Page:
Lauda Jerusalem/Ierusalem by Victoria - Where do I find the Chant Bridges??
  • TeresaW
    Posts: 42
    Hello All,

    I'm new to teaching chant, and it's been a while since my classes, so I thought I'd ask here. I'm looking to teach my choir the Vesper Psalm 147 by Victoria, but the versions I've encountered online only have the SATB parts, not the chant.

    Could someone show me where to find the chant and preferable in the same key signature (one sharp)?

    Thank you so much!!

    P.S. Here's what I'm working with so far:
  • Settefrati93
    Posts: 158
    The best place to find the chants for EF would be Liber Usualis... musica sacra has it online in pdf form and so does ccwatershed
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  • Richard MixRichard Mix
    Posts: 1,594
    The file on the IMSLP page seems to be an older version of that on Nacho Alvarez's own site, but we can probably assume the version of the intonation is according to the cited source, Manuscrito musical 130 de la Biblioteca Nazionale Vittorio Emanuele II. Roma.

    You could get by with the tone 7 Lauda Jerusalem on p. 211 of the LU, using the 'a' termination outlined in the tenor. The given incipit however differs not only in the intonation (omitted on subsequent verses in any case) but has a pes at the mediation, so you might ideally want a pre-Solesmes book that agreed...

    Or, you can sidestep and use organ versillos, as I assume would have been normal for Victoria. Those by Cabezon and Elias are, if not perfectly contemporary, at least great music.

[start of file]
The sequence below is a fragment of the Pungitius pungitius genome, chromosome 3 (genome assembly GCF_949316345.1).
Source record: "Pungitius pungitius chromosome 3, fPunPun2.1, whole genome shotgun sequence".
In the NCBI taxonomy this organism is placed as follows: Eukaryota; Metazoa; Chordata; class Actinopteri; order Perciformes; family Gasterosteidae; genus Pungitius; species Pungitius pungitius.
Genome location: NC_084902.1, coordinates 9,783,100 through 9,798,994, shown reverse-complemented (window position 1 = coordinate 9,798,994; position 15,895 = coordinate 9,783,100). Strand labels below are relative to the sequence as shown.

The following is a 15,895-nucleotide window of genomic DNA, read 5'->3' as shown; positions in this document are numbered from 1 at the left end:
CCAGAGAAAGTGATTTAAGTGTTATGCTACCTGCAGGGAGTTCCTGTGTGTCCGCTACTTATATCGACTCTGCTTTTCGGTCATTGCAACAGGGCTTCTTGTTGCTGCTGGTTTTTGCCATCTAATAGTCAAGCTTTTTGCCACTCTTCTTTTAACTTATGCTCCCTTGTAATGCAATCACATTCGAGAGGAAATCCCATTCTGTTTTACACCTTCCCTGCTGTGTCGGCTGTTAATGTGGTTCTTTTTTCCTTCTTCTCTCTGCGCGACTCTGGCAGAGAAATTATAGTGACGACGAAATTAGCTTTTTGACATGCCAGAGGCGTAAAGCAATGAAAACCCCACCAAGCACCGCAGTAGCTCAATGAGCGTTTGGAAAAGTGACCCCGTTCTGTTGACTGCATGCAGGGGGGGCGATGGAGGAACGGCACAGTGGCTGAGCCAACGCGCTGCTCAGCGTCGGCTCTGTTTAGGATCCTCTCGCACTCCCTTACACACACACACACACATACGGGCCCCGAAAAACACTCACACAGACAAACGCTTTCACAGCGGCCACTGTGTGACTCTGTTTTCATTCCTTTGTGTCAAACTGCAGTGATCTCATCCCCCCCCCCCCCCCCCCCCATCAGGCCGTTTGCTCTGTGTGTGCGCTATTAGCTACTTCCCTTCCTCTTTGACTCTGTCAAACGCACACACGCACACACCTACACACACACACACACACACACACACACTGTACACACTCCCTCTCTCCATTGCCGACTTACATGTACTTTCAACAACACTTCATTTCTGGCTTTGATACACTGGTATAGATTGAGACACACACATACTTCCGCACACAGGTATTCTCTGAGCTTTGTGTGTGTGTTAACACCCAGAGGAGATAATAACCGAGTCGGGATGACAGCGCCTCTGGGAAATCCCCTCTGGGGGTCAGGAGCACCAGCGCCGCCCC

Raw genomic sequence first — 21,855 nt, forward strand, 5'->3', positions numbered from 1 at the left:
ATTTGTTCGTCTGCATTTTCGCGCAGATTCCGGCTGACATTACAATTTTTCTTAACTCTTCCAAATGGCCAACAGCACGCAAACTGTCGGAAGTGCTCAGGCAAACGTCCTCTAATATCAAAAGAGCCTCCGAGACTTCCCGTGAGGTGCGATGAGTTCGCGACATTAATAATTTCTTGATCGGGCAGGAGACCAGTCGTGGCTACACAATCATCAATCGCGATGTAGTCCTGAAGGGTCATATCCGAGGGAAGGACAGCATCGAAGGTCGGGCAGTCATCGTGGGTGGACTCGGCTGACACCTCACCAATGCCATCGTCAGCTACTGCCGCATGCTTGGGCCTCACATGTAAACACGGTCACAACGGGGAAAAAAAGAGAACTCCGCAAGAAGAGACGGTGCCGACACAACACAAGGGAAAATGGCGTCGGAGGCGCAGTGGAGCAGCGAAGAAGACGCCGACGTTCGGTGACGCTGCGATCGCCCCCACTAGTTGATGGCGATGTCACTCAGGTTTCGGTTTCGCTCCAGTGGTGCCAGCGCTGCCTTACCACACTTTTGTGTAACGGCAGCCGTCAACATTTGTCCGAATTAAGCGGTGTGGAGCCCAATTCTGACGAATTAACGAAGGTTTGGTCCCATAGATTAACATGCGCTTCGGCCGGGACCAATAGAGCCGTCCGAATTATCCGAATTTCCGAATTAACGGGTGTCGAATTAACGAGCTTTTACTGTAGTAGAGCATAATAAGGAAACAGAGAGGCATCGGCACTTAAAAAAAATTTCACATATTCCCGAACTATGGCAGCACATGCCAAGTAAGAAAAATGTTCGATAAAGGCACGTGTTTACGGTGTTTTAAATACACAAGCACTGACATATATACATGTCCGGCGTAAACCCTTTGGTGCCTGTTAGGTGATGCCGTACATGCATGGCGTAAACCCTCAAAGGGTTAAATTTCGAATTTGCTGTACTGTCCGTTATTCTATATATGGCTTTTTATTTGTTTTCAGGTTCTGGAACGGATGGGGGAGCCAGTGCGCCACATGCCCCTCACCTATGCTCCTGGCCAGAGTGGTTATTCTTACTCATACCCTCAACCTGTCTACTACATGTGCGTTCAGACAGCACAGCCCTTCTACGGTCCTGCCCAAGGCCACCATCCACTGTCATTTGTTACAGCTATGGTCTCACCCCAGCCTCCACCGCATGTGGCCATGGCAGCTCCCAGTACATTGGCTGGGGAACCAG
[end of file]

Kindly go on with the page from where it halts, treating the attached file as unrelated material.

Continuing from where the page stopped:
• CGM
    Posts: 419
    A choir in Rochester sang this setting a few years back at a Solemn Vespers - you could use their chanted verses as a model
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  • tomjaw
    Posts: 1,224
    You could use this to make the Psalm verses,

    You can choose the Psalm, tone and termination from the tab menus.
  • and preferable in the same key signature (one sharp)?

    As Sette mentions above, the Liber Usualis (available online) has a section for common vespers psalms (including Lauda Ierusalem) for different modes and terminations.

    The key signature of 1# means G is your DO. The parts begin on RE or LA (A or E). I might choose to use a different incipit than what shows in your copy - I would go with something matching the tone that I choose, that allows for an easy transition as the first verse in parts starts at the mediant of the 1st verse (but that's just me - you can use it as written if preferred).

    For me personally, I would likely use 4A. The reciting tone is a RE and the termination is a LA. This gives you both starting pitches for your verses in parts... the choir will hear the dominant (reciting tone = RE) even after singing the termination (LA), and it gives you the starting pitch at the mediant for the 1st verse in parts.

    Pg 317 of the Liber Usualis gives you the chant representation of the psalm. With a DO of G, the chant would start on A (RE).
  • Richard MixRichard Mix
    Posts: 1,594
    I suppose if one needs to use a tone 4 antiphon, the tone 7 incipit is best ignored altogether despite its presence in the superius in the following verses.

    Taking a quick peek around, it looks like Nativity (Sept 8) might be the only feast calling for tone 7.
  • davido
    Posts: 91
    I was in the “choir in Rochester.” Scary to know that the Internet contains in perpetuity things that you attempted in uninformed youth.

    I have since thought that mode doesn’t really go with the Victoria, but it doesn’t sound half bad on the recording. I’ll post my score tonight if I remember.
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